Culture

Cracking the Corporate Culture Conundrum

The UK Financial Reporting Council (FRC) has just released its much-anticipated report – Corporate Culture and the Role of Boards. Described by the FT as ‘good stuff’, it is a valuable summary of a year-long project capturing the views of market practitioners on the ‘increasing importance which corporate culture plays in delivering long-term business and economic success’. In the Foreword, the Chair of the FRC, Sir Win Bischoff, states that ‘strong governance underpins a healthy culture’, which ‘both protects and generates value’.

The report is 66 pages long.  Set out below are some key take-aways which company secretaries may wish to consider in advising their board on how the company measures up, and next steps.

1. The board needs to agree its role in shaping, embedding and overseeing culture.  Control and command is no longer an appropriate strategy.

2. Boards should devote sufficient resource to evaluating culture and consider how they report on it. Key Performance Indicators need to take greater account of intangibles such as brand and reputation – this is where corporate value increasingly lies.

3. Strong operational performance underpinned by a weak culture creates a strategic dilemma – can the value creation process, and the company itself, survive in the longer-term?

4.Succession planning for, and the appointment of, the CEO is critical – they have the principal responsibility for driving culture in the company.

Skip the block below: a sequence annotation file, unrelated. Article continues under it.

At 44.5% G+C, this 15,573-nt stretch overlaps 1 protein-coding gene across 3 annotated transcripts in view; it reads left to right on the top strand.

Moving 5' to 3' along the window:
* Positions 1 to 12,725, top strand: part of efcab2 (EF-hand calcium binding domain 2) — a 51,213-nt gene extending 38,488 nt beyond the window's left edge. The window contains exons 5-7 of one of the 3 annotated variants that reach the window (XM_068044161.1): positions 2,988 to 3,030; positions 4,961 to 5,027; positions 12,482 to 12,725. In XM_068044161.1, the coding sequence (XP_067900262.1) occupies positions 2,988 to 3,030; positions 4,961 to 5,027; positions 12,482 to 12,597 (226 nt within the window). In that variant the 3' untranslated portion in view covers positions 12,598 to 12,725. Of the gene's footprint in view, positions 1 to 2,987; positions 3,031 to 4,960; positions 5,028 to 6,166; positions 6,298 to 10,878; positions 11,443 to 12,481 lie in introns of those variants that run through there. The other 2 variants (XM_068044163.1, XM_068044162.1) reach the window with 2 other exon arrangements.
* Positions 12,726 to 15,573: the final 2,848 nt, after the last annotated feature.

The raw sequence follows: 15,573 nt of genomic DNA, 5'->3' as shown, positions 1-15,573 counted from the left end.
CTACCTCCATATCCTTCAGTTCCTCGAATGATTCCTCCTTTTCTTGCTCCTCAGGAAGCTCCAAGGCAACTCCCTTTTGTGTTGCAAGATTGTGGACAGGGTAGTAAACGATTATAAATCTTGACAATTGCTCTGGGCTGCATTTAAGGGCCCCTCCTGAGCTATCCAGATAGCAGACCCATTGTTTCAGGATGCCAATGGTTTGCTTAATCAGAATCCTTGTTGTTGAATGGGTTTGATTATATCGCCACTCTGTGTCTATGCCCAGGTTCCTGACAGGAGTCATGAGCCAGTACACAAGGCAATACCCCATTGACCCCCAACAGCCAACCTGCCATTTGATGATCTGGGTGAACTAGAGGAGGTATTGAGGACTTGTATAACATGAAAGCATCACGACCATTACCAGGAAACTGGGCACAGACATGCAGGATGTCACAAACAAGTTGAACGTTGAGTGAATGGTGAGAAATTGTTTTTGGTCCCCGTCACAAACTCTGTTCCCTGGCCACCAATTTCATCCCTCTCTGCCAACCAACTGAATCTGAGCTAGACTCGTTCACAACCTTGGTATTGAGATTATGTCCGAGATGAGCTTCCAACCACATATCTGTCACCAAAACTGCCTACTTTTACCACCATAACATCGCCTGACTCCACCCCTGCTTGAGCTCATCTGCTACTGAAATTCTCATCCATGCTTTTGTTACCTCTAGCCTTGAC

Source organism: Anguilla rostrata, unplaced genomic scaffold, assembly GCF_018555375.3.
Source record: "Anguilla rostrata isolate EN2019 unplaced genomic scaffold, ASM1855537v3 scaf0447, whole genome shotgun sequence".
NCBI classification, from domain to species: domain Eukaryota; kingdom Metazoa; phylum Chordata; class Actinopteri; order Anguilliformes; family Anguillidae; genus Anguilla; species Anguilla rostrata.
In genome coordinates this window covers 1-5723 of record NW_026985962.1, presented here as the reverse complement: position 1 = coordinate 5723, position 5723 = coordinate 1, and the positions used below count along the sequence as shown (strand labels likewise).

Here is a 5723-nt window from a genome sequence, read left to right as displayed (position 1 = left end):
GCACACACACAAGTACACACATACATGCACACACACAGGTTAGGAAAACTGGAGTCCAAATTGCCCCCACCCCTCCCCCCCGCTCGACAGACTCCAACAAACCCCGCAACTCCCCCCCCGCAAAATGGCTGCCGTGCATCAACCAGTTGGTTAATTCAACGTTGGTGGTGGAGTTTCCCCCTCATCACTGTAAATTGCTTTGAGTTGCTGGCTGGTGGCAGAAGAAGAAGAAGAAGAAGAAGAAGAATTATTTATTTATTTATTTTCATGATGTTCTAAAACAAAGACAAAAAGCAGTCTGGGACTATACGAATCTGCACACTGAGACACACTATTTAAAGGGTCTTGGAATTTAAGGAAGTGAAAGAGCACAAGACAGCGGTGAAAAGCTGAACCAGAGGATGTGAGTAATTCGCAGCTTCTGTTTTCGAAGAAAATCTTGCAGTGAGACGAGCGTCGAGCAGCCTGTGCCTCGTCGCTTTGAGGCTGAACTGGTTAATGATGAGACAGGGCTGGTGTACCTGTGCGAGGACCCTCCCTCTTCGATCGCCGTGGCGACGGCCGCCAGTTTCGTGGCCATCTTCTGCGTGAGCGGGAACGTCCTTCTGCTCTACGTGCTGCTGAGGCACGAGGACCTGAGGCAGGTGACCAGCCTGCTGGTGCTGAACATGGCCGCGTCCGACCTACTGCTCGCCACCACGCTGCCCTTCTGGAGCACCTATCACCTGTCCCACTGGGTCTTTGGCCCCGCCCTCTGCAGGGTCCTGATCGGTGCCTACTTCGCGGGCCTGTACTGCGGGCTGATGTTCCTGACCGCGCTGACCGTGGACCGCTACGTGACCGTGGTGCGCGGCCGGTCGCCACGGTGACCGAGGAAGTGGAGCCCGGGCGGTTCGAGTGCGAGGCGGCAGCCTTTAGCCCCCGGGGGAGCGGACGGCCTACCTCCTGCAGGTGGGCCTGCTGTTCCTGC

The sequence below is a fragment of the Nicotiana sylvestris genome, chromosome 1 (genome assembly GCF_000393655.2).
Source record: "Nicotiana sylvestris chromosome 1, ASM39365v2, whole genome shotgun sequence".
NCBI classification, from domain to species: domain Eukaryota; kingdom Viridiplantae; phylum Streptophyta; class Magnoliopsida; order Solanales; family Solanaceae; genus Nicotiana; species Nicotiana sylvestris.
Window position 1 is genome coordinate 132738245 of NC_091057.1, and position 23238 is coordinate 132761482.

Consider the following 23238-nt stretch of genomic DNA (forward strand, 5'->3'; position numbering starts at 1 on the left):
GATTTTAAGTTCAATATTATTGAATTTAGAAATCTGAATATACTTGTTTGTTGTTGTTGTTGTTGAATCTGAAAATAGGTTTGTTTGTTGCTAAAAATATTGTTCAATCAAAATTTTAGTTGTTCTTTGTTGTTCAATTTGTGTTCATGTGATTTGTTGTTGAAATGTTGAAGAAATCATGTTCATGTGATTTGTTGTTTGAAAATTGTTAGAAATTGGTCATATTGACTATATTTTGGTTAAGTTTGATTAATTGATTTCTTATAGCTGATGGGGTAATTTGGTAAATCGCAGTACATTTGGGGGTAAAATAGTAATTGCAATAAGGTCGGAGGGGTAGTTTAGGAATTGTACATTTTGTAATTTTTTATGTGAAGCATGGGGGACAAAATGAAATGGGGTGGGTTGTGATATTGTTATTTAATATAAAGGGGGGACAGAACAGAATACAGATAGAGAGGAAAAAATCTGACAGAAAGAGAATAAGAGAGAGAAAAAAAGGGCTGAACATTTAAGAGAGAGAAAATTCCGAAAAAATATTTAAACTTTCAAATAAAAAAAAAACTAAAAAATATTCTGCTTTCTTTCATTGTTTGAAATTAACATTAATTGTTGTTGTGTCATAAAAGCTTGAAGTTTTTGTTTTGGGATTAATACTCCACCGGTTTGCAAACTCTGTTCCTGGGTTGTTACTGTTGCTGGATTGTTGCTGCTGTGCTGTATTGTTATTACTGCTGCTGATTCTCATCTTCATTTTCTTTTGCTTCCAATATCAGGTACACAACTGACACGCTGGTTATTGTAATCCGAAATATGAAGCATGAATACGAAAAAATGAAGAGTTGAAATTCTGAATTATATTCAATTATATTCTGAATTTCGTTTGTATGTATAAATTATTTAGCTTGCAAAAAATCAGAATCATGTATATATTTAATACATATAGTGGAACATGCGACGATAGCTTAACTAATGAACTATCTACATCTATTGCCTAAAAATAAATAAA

5. Boards must hold the executive to account where they find misalignment with company purpose and values.

6. Allowing non-executive directors access to the business – ‘line of sight’ – is critical. Though ‘orchestrated royal visits’ have limited value.

7. Consider the level of trust the company enjoys across its wider stakeholder landscape and not just among its investor base. And realise that stakeholders are always looking at the board, the directors and the executive, and how they behave.  The ‘say/do’ ratio of these organisational leaders is what really matters.

8. Despite the emphasis on ‘culture, values and behaviours’, ‘policies, processes and systems’ still have their place.  A good whistleblowing policy, a well-enforced Code of Conduct and a ‘trusted and independent company secretary’ are examples of good practice.

9. The contributions of other functions – HR, internal audit, ethics, compliance and risk – should be strengthened in terms of their ‘voice in the boardroom’.

10. Essentially, culture is about people, and boards should feel comfortable about setting values.  These values should be reviewed periodically and, if necessary, finessed – nothing stands still for ever, and values may need to reflect changed organisational circumstances.

Many of the report’s observations will be considered common sense, but that doesn’t make them easy to implement – we all know the next incident of corporate value destruction is just around the corner.

As the person who led the steering group which produced the FRC’s Guidance on Board Effectiveness – the document on which this review and report is based – I am pleased that many of the FRC’s observations are covered in that publication (though further refinement will now be made).

As the Guidance – and this recent report – make clear, cracking the corporate culture conundrum boils down to two important words – Governance Leadership.